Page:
Categorized | National News

Bahamians Warned of Suicide Crisis

As World Suicide Prevention Day kicked off yesterday, Health Minster Dr. Duane Sands made the opening address to Sandilands’s Rehabilitation Center’s Suicide Prevention Symposium urging Bahamians to pay close attention to their loved ones. 

According to global statistics, approximately one million people die from suicide, and this translates to one suicidal death every 40 seconds. 

In fact, the World Health Organization’s (WHO) predicted that in two years the rate of death by suicide will increase to one every 20 seconds. 

Dr. Sands said, “these figures are not meant to cause alarm or panic. They are meant to strike the critical need for each and every one of us to sit up and pay attention.

“Let’s sit up and pay attention to the warning signs that a friend or loved one may be contemplating suicide, or maybe that we ourselves may be harbouring thoughts of suicide. 

“The theme, ‘Working Together to Prevent Suicide’, is perfectly fitting when it come to the actual work that must be done if we are going to reduce the rate of suicide in The Bahamas.”, he said. 

Experts say signs of a loved one that may be at risk are often unclear and difficult to interpret. 

Dr. Sands said, “Some people facing suicidal crisis may not appear obviously distressed. Others  may show changes in behaviour and nothing alarming or even indicative of the personal crisis that precedes suicide.”

He added, “then, there are others who openly talk about taking their own lives, but some of us just push it aside as drama or as attention seeking behavior.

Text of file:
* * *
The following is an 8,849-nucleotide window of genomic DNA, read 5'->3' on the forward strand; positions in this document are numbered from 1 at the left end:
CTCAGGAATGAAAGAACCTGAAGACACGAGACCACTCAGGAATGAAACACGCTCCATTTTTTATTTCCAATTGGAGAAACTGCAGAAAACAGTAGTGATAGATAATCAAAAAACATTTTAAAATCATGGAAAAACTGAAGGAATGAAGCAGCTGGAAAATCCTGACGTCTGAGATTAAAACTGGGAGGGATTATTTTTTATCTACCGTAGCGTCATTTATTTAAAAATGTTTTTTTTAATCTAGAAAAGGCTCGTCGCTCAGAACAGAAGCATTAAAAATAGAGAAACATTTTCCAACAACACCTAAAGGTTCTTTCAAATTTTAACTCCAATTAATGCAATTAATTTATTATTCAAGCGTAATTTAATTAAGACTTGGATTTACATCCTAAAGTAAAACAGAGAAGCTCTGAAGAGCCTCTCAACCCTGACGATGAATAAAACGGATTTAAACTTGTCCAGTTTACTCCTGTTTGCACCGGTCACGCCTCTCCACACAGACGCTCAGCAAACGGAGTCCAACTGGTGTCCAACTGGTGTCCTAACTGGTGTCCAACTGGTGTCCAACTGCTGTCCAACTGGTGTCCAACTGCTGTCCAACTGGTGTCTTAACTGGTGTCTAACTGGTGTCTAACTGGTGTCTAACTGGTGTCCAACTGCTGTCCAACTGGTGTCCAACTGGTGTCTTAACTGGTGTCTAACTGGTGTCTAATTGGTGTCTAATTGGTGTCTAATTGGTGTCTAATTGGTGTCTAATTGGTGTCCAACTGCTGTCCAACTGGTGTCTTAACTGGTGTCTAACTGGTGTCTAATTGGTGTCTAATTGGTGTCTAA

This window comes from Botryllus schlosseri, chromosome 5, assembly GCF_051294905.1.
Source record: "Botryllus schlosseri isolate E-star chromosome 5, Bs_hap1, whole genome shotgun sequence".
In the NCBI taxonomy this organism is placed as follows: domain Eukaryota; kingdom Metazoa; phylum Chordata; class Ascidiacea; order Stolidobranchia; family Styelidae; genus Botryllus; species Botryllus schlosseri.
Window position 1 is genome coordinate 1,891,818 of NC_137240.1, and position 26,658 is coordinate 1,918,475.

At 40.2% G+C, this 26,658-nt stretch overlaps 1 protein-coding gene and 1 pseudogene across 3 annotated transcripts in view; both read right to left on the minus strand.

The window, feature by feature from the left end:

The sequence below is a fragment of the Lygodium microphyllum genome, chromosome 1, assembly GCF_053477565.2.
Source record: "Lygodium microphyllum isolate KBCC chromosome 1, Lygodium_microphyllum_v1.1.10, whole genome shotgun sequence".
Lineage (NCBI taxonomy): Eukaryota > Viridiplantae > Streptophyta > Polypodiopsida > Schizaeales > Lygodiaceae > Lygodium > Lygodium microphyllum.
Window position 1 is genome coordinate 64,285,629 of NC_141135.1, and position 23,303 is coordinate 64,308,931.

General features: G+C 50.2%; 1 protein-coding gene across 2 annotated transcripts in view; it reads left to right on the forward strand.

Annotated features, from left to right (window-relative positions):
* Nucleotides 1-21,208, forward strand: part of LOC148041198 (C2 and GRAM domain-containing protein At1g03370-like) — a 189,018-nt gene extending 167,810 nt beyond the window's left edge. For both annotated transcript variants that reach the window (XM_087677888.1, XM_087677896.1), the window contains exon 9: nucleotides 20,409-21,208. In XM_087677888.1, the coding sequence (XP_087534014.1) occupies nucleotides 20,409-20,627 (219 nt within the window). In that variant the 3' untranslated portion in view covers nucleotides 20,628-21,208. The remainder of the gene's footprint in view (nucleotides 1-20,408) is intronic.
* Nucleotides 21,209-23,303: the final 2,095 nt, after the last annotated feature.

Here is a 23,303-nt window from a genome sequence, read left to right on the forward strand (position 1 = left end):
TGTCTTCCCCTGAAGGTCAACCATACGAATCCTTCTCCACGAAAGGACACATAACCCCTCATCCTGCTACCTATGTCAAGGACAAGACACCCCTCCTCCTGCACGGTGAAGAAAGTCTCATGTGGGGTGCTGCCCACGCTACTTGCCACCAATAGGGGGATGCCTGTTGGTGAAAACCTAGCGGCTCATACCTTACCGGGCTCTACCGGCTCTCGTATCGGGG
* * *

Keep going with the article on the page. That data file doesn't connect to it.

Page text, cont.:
“It is usually a combination of factors that leads to suicide. It could be debt, living alone or loneliness, bereavement, bullying, a breakdown in the family structure from divorce or death. All of these things can play a part,” said  Dr. Sands.

While many may find discussing suicide difficult, similarly those contemplating suicide are trapped by silence.

He said, “Information sharing is a key in our collective approach, and we must be our brother and sisters’ keeper. This year’s World Suicide Prevention Day theme should be more than a slowly forgotten slogan, but it should become a creed to live by.”

The Minister said, “It should inspire us to take care of our neighbours, to take care of  our friends, to take care of our family, to take care of our colleagues, and anyone that we come into contact with.”

The symposium featured presentations from health care professionals, law enforcement, urban renewal workers, and community workers.

Written by Jones Bahamas

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